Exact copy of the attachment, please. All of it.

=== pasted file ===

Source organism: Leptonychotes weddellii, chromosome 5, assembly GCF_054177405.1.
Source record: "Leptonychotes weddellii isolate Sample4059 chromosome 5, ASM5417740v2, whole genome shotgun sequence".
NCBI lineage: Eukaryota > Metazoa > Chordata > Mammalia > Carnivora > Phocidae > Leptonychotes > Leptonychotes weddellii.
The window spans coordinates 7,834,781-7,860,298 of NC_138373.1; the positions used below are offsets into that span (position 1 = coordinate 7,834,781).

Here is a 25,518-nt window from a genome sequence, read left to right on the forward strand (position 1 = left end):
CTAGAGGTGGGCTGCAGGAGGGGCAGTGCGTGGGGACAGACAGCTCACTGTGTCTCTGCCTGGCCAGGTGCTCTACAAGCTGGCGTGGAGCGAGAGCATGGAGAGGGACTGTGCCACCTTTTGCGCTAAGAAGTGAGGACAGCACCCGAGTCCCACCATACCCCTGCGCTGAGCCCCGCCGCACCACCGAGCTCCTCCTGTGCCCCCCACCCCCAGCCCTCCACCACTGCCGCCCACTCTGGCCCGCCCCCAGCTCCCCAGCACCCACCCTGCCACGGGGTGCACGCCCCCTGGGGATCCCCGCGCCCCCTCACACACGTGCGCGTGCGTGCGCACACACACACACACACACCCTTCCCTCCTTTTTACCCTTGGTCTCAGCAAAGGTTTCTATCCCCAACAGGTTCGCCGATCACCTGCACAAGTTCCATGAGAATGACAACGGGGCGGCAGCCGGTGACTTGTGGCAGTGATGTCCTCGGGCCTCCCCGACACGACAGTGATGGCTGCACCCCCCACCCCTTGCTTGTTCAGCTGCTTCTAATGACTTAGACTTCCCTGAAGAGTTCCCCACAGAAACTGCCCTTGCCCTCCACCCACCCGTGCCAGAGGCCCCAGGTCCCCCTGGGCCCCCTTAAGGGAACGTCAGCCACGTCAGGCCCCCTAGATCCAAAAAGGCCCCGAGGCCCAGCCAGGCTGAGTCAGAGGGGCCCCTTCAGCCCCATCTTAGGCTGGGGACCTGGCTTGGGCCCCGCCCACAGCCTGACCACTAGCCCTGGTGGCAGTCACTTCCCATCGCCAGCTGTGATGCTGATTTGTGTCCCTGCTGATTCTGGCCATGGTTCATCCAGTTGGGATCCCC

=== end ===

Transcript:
Source organism: Leptonychotes weddellii, chromosome 5, assembly GCF_054177405.1.
Source record: "Leptonychotes weddellii isolate Sample4059 chromosome 5, ASM5417740v2, whole genome shotgun sequence".
NCBI lineage: Eukaryota > Metazoa > Chordata > Mammalia > Carnivora > Phocidae > Leptonychotes > Leptonychotes weddellii.
The window spans coordinates 7,834,781-7,860,298 of NC_138373.1; the positions used below are offsets into that span (position 1 = coordinate 7,834,781).

Here is a 25,518-nt window from a genome sequence, read left to right on the forward strand (position 1 = left end):
CTAGAGGTGGGCTGCAGGAGGGGCAGTGCGTGGGGACAGACAGCTCACTGTGTCTCTGCCTGGCCAGGTGCTCTACAAGCTGGCGTGGAGCGAGAGCATGGAGAGGGACTGTGCCACCTTTTGCGCTAAGAAGTGAGGACAGCACCCGAGTCCCACCATACCCCTGCGCTGAGCCCCGCCGCACCACCGAGCTCCTCCTGTGCCCCCCACCCCCAGCCCTCCACCACTGCCGCCCACTCTGGCCCGCCCCCAGCTCCCCAGCACCCACCCTGCCACGGGGTGCACGCCCCCTGGGGATCCCCGCGCCCCCTCACACACGTGCGCGTGCGTGCGCACACACACACACACACACCCTTCCCTCCTTTTTACCCTTGGTCTCAGCAAAGGTTTCTATCCCCAACAGGTTCGCCGATCACCTGCACAAGTTCCATGAGAATGACAACGGGGCGGCAGCCGGTGACTTGTGGCAGTGATGTCCTCGGGCCTCCCCGACACGACAGTGATGGCTGCACCCCCCACCCCTTGCTTGTTCAGCTGCTTCTAATGACTTAGACTTCCCTGAAGAGTTCCCCACAGAAACTGCCCTTGCCCTCCACCCACCCGTGCCAGAGGCCCCAGGTCCCCCTGGGCCCCCTTAAGGGAACGTCAGCCACGTCAGGCCCCCTAGATCCAAAAAGGCCCCGAGGCCCAGCCAGGCTGAGTCAGAGGGGCCCCTTCAGCCCCATCTTAGGCTGGGGACCTGGCTTGGGCCCCGCCCACAGCCTGACCACTAGCCCTGGTGGCAGTCACTTCCCATCGCCAGCTGTGATGCTGATTTGTGTCCCTGCTGATTCTGGCCATGGTTCATCCAGTTGGGATCCCC